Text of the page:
After the recent pandemonium over the machinations of FIFA we could be forgiven for believing that the games governing body spends it’s time carrying money around in carrier bags.  But they also organise the Word Cup, it couldn’t possibly take place without them.   Recently they carried out the draw for the qualifying stages on the 2014 World Cup.  Australia were drawn against Saudi Arabia, Oman and Thailand.   Sections of the Australian media analysed the possibilities and the Socceroos’s chances of reaching the next stage.  Surely the aforementioned analysis was carried out to be polite to forthcoming opponents.  Does anyone seriously believe Australia won’t get through?  With all respect to everyone involved they should ease through with the minimum of fuss.  On a completely different note it was surprising that so much English media seem to believe England’s passage to Brazil will be straight forward.  Poland Montenegro and Ukraine are good sides who can cause significant problems.  Hopefully the England manager (whoever it is at that point) won’t be as dismissive of opponents as the press have been.  

It was announced last week that Brazilian great Socrates is in intensive care in a Sao Paolo hospital.  Socrates was part of the magical Brazil team of 1982.  They played football from the Gods.  He initiated moves whilst surrounded by colourful brilliance.  Opposition sides were mesmerised by breathtaking skill and kaleidoscopic movement.  Poor defending led to their elimination by Italy, losing 3-2 in one of the most gripping encounters in football history.  I don’t doubt that had Brazil gone on to lift the trophy in 1982, that side would be as revered as their predecessors from twelve years before.  Socrates was something of a football bohemian.  He refused to play for the national team until the age of 25 so he could complete his studies to be a doctor. Since finishing playing in 1989 he has become a doctor of philosophy.  Get well soon Socrates.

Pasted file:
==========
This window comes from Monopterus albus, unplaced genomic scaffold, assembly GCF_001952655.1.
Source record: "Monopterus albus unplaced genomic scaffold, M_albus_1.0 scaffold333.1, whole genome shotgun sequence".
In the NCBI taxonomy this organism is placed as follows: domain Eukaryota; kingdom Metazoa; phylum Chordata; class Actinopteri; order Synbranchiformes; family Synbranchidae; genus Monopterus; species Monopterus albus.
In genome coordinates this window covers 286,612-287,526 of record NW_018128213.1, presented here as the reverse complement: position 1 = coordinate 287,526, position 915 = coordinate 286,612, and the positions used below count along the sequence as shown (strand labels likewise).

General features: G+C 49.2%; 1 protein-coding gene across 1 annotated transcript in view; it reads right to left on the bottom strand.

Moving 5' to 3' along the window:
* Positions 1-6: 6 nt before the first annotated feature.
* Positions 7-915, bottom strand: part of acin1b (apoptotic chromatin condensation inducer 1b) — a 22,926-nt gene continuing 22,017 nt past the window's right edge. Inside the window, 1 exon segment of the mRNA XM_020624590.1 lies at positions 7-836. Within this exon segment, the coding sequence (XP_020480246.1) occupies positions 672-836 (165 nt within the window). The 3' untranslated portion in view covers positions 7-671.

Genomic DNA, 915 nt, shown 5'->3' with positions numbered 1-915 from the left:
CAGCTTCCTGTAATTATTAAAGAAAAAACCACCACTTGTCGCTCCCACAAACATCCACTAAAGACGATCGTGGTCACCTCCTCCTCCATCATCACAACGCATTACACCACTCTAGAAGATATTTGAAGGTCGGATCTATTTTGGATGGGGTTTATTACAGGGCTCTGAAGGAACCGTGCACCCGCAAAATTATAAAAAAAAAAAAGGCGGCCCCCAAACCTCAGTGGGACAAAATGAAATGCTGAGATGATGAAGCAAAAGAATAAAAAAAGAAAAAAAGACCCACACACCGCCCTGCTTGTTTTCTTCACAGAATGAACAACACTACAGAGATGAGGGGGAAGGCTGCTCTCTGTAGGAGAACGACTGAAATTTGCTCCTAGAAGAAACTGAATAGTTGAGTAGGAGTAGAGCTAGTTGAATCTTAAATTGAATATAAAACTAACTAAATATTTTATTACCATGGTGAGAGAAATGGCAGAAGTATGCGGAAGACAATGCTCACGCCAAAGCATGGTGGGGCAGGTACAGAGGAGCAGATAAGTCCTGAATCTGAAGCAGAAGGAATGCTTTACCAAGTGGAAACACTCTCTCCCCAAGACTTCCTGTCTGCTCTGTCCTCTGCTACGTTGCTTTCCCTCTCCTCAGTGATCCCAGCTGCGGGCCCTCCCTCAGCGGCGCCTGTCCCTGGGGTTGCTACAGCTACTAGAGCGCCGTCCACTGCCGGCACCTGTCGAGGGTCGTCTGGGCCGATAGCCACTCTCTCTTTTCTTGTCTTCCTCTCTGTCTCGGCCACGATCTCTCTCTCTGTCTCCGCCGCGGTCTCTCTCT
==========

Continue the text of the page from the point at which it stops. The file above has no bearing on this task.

Flaws, positives, finishing top and a costly burst of anger

February 8th, 2011 No comments